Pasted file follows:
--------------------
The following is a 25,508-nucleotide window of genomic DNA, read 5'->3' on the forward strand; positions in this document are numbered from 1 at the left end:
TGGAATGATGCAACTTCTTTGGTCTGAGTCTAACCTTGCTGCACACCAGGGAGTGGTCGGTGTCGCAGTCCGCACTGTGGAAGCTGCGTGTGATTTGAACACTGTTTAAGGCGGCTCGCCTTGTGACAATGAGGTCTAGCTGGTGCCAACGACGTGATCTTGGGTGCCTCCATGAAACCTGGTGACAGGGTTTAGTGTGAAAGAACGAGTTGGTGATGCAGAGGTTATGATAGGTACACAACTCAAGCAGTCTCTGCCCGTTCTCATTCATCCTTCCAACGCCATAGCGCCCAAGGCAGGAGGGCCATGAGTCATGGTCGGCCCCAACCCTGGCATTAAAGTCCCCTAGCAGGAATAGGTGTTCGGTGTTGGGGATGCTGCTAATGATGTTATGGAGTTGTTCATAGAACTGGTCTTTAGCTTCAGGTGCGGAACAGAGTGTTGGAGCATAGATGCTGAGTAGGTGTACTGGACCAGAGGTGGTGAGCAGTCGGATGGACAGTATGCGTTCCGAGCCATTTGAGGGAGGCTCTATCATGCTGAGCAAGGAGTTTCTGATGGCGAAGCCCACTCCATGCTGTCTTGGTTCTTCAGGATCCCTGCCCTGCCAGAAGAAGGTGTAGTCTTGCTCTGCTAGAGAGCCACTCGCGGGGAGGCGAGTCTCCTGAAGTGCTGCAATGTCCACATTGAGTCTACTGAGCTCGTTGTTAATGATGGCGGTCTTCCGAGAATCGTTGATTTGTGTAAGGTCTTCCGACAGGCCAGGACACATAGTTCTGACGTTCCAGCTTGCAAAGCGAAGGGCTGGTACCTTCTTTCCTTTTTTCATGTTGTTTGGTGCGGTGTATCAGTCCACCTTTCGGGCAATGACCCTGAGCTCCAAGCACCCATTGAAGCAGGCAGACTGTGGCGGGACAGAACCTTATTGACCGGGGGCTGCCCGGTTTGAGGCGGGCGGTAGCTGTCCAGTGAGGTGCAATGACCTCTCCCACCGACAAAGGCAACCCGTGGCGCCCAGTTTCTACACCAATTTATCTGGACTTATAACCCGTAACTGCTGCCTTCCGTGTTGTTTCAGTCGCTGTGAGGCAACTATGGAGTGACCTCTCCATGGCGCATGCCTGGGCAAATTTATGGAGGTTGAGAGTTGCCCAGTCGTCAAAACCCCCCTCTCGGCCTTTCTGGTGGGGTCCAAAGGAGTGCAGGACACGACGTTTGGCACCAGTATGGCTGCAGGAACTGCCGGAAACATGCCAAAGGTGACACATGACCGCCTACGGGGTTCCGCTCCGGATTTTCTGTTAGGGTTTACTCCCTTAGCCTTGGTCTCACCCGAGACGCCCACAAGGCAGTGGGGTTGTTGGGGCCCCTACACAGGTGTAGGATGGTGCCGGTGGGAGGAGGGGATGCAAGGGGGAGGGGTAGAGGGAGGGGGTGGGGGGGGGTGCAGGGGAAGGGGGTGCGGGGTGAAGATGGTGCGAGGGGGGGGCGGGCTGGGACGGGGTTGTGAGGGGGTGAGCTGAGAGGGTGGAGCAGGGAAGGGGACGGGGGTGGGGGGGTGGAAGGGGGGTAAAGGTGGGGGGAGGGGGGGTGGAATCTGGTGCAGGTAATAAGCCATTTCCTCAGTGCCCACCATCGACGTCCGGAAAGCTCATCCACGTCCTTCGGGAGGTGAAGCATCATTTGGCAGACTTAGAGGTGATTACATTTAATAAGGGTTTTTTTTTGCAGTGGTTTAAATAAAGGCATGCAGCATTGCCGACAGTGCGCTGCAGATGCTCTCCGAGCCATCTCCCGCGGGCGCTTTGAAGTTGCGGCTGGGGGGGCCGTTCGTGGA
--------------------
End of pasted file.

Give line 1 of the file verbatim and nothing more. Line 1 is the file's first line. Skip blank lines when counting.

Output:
The following is a 25,508-nucleotide window of genomic DNA, read 5'->3' on the forward strand; positions in this document are numbered from 1 at the left end: